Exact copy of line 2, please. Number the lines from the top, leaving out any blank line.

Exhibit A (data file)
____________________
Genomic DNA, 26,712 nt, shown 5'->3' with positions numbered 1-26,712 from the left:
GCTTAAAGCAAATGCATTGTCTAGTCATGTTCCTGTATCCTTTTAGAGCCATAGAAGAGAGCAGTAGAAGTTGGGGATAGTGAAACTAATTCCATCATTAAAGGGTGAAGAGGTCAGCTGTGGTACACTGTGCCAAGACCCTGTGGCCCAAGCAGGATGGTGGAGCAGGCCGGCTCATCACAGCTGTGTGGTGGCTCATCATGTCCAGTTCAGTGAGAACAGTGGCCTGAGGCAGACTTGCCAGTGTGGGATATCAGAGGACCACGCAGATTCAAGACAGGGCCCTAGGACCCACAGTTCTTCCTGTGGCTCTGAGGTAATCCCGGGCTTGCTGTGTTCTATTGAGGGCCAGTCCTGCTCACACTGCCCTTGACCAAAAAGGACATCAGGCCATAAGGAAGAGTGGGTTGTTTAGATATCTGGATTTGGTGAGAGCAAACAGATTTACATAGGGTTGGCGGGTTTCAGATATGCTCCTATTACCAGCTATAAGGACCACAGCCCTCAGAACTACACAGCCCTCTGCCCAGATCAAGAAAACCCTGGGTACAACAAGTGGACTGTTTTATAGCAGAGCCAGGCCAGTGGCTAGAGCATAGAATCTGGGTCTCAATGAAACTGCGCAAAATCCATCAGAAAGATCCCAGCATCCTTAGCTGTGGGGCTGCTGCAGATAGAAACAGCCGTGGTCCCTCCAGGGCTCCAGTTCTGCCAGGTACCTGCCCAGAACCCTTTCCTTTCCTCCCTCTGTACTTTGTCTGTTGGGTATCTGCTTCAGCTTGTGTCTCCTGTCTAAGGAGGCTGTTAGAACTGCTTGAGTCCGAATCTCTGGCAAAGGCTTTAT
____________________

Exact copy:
GCTTAAAGCAAATGCATTGTCTAGTCATGTTCCTGTATCCTTTTAGAGCCATAGAAGAGAGCAGTAGAAGTTGGGGATAGTGAAACTAATTCCATCATTAAAGGGTGAAGAGGTCAGCTGTGGTACACTGTGCCAAGACCCTGTGGCCCAAGCAGGATGGTGGAGCAGGCCGGCTCATCACAGCTGTGTGGTGGCTCATCATGTCCAGTTCAGTGAGAACAGTGGCCTGAGGCAGACTTGCCAGTGTGGGATATCAGAGGACCACGCAGATTCAAGACAGGGCCCTAGGACCCACAGTTCTTCCTGTGGCTCTGAGGTAATCCCGGGCTTGCTGTGTTCTATTGAGGGCCAGTCCTGCTCACACTGCCCTTGACCAAAAAGGACATCAGGCCATAAGGAAGAGTGGGTTGTTTAGATATCTGGATTTGGTGAGAGCAAACAGATTTACATAGGGTTGGCGGGTTTCAGATATGCTCCTATTACCAGCTATAAGGACCACAGCCCTCAGAACTACACAGCCCTCTGCCCAGATCAAGAAAACCCTGGGTACAACAAGTGGACTGTTTTATAGCAGAGCCAGGCCAGTGGCTAGAGCATAGAATCTGGGTCTCAATGAAACTGCGCAAAATCCATCAGAAAGATCCCAGCATCCTTAGCTGTGGGGCTGCTGCAGATAGAAACAGCCGTGGTCCCTCCAGGGCTCCAGTTCTGCCAGGTACCTGCCCAGAACCCTTTCCTTTCCTCCCTCTGTACTTTGTCTGTTGGGTATCTGCTTCAGCTTGTGTCTCCTGTCTAAGGAGGCTGTTAGAACTGCTTGAGTCCGAATCTCTGGCAAAGGCTTTAT